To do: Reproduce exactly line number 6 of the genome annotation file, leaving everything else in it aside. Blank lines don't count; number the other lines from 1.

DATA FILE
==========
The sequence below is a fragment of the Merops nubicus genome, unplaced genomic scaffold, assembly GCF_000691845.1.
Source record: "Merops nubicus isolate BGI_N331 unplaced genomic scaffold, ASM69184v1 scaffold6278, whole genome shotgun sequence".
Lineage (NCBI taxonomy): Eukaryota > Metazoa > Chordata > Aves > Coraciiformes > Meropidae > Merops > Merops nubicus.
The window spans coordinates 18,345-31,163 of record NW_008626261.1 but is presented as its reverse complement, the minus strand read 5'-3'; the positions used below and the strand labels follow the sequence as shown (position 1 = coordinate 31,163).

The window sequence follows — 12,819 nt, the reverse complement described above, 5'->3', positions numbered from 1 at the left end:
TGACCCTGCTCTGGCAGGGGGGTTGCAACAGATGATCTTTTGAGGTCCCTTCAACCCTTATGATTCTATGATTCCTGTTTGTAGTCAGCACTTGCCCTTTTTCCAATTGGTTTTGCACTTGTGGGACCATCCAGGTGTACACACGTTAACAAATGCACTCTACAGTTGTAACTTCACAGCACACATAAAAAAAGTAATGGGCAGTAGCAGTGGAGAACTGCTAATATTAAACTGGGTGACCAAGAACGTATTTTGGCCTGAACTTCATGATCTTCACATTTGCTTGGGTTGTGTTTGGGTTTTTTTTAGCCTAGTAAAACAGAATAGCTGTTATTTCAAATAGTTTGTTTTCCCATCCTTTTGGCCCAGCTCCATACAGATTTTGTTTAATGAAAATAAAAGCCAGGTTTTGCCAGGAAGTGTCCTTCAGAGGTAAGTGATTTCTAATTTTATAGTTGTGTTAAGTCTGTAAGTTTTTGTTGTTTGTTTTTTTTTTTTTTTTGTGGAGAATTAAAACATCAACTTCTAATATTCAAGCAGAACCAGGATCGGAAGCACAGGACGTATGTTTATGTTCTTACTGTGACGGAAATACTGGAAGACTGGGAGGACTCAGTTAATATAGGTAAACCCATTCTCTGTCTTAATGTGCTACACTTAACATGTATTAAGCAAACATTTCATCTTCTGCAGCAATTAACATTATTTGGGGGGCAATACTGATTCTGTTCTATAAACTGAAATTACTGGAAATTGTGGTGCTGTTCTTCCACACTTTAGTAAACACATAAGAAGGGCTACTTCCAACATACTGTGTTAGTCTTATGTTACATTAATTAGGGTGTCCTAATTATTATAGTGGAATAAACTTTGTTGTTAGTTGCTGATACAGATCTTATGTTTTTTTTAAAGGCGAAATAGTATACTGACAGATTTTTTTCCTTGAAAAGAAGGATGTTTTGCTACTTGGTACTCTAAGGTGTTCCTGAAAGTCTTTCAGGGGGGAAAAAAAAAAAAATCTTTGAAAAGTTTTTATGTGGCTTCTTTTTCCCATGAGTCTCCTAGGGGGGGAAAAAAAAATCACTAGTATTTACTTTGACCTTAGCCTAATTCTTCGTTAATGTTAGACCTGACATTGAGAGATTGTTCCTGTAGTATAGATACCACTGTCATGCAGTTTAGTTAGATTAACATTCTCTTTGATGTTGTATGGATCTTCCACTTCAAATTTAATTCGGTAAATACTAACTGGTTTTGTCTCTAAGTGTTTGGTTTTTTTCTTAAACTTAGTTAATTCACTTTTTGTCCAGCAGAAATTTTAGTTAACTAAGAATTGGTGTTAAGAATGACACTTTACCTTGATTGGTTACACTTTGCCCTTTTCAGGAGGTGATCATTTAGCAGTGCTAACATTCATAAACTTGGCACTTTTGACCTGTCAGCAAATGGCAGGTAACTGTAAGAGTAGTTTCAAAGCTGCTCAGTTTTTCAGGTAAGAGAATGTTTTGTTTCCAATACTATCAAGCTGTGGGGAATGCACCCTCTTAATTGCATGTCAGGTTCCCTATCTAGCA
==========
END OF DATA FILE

TGACCCTGCTCTGGCAGGGGGGTTGCAACAGATGATCTTTTGAGGTCCCTTCAACCCTTATGATTCTATGATTCCTGTTTGTAGTCAGCACTTGCCCTTTTTCCAATTGGTTTTGCACTTGTGGGACCATCCAGGTGTACACACGTTAACAAATGCACTCTACAGTTGTAACTTCACAGCACACATAAAAAAAGTAATGGGCAGTAGCAGTGGAGAACTGCTAATATTAAACTGGGTGACCAAGAACGTATTTTGGCCTGAACTTCATGATCTTCACATTTGCTTGGGTTGTGTTTGGGTTTTTTTTAGCCTAGTAAAACAGAATAGCTGTTATTTCAAATAGTTTGTTTTCCCATCCTTTTGGCCCAGCTCCATACAGATTTTGTTTAATGAAAATAAAAGCCAGGTTTTGCCAGGAAGTGTCCTTCAGAGGTAAGTGATTTCTAATTTTATAGTTGTGTTAAGTCTGTAAGTTTTTGTTGTTTGTTTTTTTTTTTTTTTTGTGGAGAATTAAAACATCAACTTCTAATATTCAAGCAGAACCAGGATCGGAAGCACAGGACGTATGTTTATGTTCTTACTGTGACGGAAATACTGGAAGACTGGGAGGACTCAGTTAATATAGGTAAACCCATTCTCTGTCTTAATGTGCTACACTTAACATGTATTAAGCAAACATTTCATCTTCTGCAGCAATTAACATTATTTGGGGGGCAATACTGATTCTGTTCTATAAACTGAAATTACTGGAAATTGTGGTGCTGTTCTTCCACACTTTAGTAAACACATAAGAAGGGCTACTTCCAACATACTGTGTTAGTCTTATGTTACATTAATTAGGGTGTCCTAATTATTATAGTGGAATAAACTTTGTTGTTAGTTGCTGATACAGATCTTATGTTTTTTTTAAAGGCGAAATAGTATACTGACAGATTTTTTTCCTTGAAAAGAAGGATGTTTTGCTACTTGGTACTCTAAGGTGTTCCTGAAAGTCTTTCAGGGGGGAAAAAAAAAAAAATCTTTGAAAAGTTTTTATGTGGCTTCTTTTTCCCATGAGTCTCCTAGGGGGGGAAAAAAAAATCACTAGTATTTACTTTGACCTTAGCCTAATTCTTCGTTAATGTTAGACCTGACATTGAGAGATTGTTCCTGTAGTATAGATACCACTGTCATGCAGTTTAGTTAGATTAACATTCTCTTTGATGTTGTATGGATCTTCCACTTCAAATTTAATTCGGTAAATACTAACTGGTTTTGTCTCTAAGTGTTTGGTTTTTTTCTTAAACTTAGTTAATTCACTTTTTGTCCAGCAGAAATTTTAGTTAACTAAGAATTGGTGTTAAGAATGACACTTTACCTTGATTGGTTACACTTTGCCCTTTTCAGGAGGTGATCATTTAGCAGTGCTAACATTCATAAACTTGGCACTTTTGACCTGTCAGCAAATGGCAGGTAACTGTAAGAGTAGTTTCAAAGCTGCTCAGTTTTTCAGGTAAGAGAATGTTTTGTTTCCAATACTATCAAGCTGTGGGGAATGCACCCTCTTAATTGCATGTCAGGTTCCCTATCTAGCA